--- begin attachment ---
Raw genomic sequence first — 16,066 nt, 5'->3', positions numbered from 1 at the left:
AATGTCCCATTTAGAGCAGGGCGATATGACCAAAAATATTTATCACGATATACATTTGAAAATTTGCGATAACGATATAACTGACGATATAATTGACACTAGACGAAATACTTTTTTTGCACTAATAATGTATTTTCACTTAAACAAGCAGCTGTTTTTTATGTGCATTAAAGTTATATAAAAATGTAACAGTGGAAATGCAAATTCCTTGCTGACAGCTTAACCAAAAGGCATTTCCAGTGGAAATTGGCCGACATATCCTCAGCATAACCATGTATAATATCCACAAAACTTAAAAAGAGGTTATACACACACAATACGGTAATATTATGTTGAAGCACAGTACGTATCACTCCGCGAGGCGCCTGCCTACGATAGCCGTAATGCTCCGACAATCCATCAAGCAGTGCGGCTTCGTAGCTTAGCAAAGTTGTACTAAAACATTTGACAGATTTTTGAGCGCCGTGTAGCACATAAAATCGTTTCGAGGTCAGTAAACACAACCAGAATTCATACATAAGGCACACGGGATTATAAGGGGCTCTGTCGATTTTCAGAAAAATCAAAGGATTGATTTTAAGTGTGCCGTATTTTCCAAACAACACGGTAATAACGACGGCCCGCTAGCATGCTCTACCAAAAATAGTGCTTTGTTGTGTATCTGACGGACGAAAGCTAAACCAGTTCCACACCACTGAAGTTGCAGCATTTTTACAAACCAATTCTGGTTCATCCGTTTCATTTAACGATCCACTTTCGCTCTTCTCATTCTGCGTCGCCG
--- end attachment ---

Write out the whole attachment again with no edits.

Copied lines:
Raw genomic sequence first — 16,066 nt, 5'->3', positions numbered from 1 at the left:
AATGTCCCATTTAGAGCAGGGCGATATGACCAAAAATATTTATCACGATATACATTTGAAAATTTGCGATAACGATATAACTGACGATATAATTGACACTAGACGAAATACTTTTTTTGCACTAATAATGTATTTTCACTTAAACAAGCAGCTGTTTTTTATGTGCATTAAAGTTATATAAAAATGTAACAGTGGAAATGCAAATTCCTTGCTGACAGCTTAACCAAAAGGCATTTCCAGTGGAAATTGGCCGACATATCCTCAGCATAACCATGTATAATATCCACAAAACTTAAAAAGAGGTTATACACACACAATACGGTAATATTATGTTGAAGCACAGTACGTATCACTCCGCGAGGCGCCTGCCTACGATAGCCGTAATGCTCCGACAATCCATCAAGCAGTGCGGCTTCGTAGCTTAGCAAAGTTGTACTAAAACATTTGACAGATTTTTGAGCGCCGTGTAGCACATAAAATCGTTTCGAGGTCAGTAAACACAACCAGAATTCATACATAAGGCACACGGGATTATAAGGGGCTCTGTCGATTTTCAGAAAAATCAAAGGATTGATTTTAAGTGTGCCGTATTTTCCAAACAACACGGTAATAACGACGGCCCGCTAGCATGCTCTACCAAAAATAGTGCTTTGTTGTGTATCTGACGGACGAAAGCTAAACCAGTTCCACACCACTGAAGTTGCAGCATTTTTACAAACCAATTCTGGTTCATCCGTTTCATTTAACGATCCACTTTCGCTCTTCTCATTCTGCGTCGCCG